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Traffic Engineering and Operations Office

This project is being conducted to determine the feasibility of using probes for data collection to support advanced traveler information systems, traffic monitoring and performance measurement. The study consists of a review of existing work that has been conducted nationally and recommendations for evaluation in Florida. Three types of technologies will be evaluated.


  • Electronic toll collection transponders such as Florida's SunPass or E-Z Pass (Orlando Orange County Expressway)
  • There are currently more than 750,000 SunPass compatible transponders in use in Florida.
  • More information on SunPass is available at http://www.Sunpass.com/.

The HELP Inc./PrePass program (for commercial vehicle operators) also operates within Florida. The PrePass program is currently not compatible with SunPass and has much less coverage; however, opportunities for assessing transponder data from The HELP Inc/PrePass systems will be evaluated. Field studies will be conducted to test the use of portable roadside readers to use transponders as probes and to determine if sufficient coverage (in terms of the percentage of vehicles and the geographic spread) exists to deploy permanent readers. These readers can be used to identify and match transponders' identification to estimate speeds and travel times. The advantages of the technology include the ability to collect running speeds and possibly origin/destination data if a reasonable number of transponders and readers are available.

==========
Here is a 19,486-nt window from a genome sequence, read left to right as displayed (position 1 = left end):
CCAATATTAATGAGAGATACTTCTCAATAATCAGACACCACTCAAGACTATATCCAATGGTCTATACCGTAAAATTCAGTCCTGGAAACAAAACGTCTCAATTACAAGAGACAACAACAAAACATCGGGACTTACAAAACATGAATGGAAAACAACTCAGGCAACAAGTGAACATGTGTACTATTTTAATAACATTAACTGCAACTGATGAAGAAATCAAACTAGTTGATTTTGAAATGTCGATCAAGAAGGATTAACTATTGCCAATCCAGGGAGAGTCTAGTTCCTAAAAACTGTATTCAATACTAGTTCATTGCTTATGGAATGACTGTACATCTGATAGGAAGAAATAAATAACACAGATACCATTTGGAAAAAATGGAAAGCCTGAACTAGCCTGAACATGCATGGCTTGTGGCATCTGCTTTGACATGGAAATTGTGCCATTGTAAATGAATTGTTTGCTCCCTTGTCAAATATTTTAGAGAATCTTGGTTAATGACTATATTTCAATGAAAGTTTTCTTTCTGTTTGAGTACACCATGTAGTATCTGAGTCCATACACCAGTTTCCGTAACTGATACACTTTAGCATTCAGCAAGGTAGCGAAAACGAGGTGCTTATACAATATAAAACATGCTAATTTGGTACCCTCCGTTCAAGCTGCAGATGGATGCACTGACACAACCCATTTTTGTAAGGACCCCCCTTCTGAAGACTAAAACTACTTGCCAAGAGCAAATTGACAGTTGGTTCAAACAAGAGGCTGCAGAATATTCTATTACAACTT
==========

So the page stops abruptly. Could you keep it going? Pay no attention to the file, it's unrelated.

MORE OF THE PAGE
• Cellular/PCS location pattern matching technology

The Federal Communication Commission is requiring geo-locatable cellular phones within 100 meters by October 2001 to be able to respond to emergency calls. Test studies of the use of this data are currently being performed along I-95 in Washington, DC and Maryland. The communications infrastructure available with this technology and wide-spread acceptance of cellular/PCS phones is very attractive as a long-term potential source of trip-based data. The challenges associated with this technology include a perception of loss of privacy and the requirement for any cellular/PCS phone involved in the study to be "powered-on".


  • Global Positioning Systems (GPS) technology as probe vehicles

Handheld GPS devices can also be used for probe vehicle data collection. This technology is well known and has been applied on limited basis in major metropolitan areas and in corridor studies. This technology has strong short-term potential as a data collection technique for corridor studies. When combined with volume and classification detection systems, GPS offers a proven technology for use in ITS.

The study will also evaluate the institutional and legislative barriers to using this technology. Recent cases of private enforcement of traffic laws involving American Rental Car (speed enforcement) and Lockheed Martin (red-light running) have prompted a legislative backlash that includes the Location Privacy Act that was recently introduced to Congress by Senator Edwards. The Location Privacy Protection Act seeks to protect consumers from marketers who want to use technology to track individuals' whereabouts and sell the information without their permission. This Act may limit the potential use of these technologies to create probe vehicles without express written permission of the vehicle operator. However, from a technology standpoint they show tremendous promise.



For additional information, please contact Russell Allen at Russell.Allen@dot.state.fl.us.